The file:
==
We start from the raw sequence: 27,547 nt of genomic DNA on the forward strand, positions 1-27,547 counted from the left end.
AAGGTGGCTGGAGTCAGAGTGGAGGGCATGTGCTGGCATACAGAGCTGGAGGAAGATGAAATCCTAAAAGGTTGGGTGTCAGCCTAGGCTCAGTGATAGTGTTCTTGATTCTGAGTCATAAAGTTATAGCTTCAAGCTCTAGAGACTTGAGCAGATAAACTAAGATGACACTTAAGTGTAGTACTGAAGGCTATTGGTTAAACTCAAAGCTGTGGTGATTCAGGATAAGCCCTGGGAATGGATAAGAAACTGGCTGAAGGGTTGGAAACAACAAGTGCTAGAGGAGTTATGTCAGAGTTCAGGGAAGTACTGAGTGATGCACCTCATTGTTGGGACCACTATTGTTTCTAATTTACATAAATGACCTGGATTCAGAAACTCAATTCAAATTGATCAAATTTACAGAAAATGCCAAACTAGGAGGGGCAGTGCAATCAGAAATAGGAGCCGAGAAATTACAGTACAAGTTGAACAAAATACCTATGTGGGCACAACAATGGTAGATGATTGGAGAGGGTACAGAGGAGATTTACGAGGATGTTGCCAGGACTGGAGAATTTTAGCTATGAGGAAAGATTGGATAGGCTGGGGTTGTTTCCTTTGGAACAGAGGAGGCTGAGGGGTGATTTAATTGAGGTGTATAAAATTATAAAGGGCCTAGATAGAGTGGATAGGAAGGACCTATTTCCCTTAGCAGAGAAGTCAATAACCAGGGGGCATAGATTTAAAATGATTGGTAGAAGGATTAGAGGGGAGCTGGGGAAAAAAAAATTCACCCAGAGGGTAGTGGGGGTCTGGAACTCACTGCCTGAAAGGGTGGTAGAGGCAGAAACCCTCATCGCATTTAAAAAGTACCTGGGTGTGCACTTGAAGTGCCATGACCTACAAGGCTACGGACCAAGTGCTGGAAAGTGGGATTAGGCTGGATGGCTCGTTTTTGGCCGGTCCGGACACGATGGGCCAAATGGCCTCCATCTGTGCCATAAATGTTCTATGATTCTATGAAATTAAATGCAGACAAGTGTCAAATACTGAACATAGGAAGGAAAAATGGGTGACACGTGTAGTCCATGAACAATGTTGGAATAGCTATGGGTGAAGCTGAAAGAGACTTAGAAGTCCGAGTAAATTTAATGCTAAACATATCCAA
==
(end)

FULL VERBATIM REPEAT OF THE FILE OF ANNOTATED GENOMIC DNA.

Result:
We start from the raw sequence: 27,547 nt of genomic DNA on the forward strand, positions 1-27,547 counted from the left end.
AAGGTGGCTGGAGTCAGAGTGGAGGGCATGTGCTGGCATACAGAGCTGGAGGAAGATGAAATCCTAAAAGGTTGGGTGTCAGCCTAGGCTCAGTGATAGTGTTCTTGATTCTGAGTCATAAAGTTATAGCTTCAAGCTCTAGAGACTTGAGCAGATAAACTAAGATGACACTTAAGTGTAGTACTGAAGGCTATTGGTTAAACTCAAAGCTGTGGTGATTCAGGATAAGCCCTGGGAATGGATAAGAAACTGGCTGAAGGGTTGGAAACAACAAGTGCTAGAGGAGTTATGTCAGAGTTCAGGGAAGTACTGAGTGATGCACCTCATTGTTGGGACCACTATTGTTTCTAATTTACATAAATGACCTGGATTCAGAAACTCAATTCAAATTGATCAAATTTACAGAAAATGCCAAACTAGGAGGGGCAGTGCAATCAGAAATAGGAGCCGAGAAATTACAGTACAAGTTGAACAAAATACCTATGTGGGCACAACAATGGTAGATGATTGGAGAGGGTACAGAGGAGATTTACGAGGATGTTGCCAGGACTGGAGAATTTTAGCTATGAGGAAAGATTGGATAGGCTGGGGTTGTTTCCTTTGGAACAGAGGAGGCTGAGGGGTGATTTAATTGAGGTGTATAAAATTATAAAGGGCCTAGATAGAGTGGATAGGAAGGACCTATTTCCCTTAGCAGAGAAGTCAATAACCAGGGGGCATAGATTTAAAATGATTGGTAGAAGGATTAGAGGGGAGCTGGGGAAAAAAAAATTCACCCAGAGGGTAGTGGGGGTCTGGAACTCACTGCCTGAAAGGGTGGTAGAGGCAGAAACCCTCATCGCATTTAAAAAGTACCTGGGTGTGCACTTGAAGTGCCATGACCTACAAGGCTACGGACCAAGTGCTGGAAAGTGGGATTAGGCTGGATGGCTCGTTTTTGGCCGGTCCGGACACGATGGGCCAAATGGCCTCCATCTGTGCCATAAATGTTCTATGATTCTATGAAATTAAATGCAGACAAGTGTCAAATACTGAACATAGGAAGGAAAAATGGGTGACACGTGTAGTCCATGAACAATGTTGGAATAGCTATGGGTGAAGCTGAAAGAGACTTAGAAGTCCGAGTAAATTTAATGCTAAACATATCCAA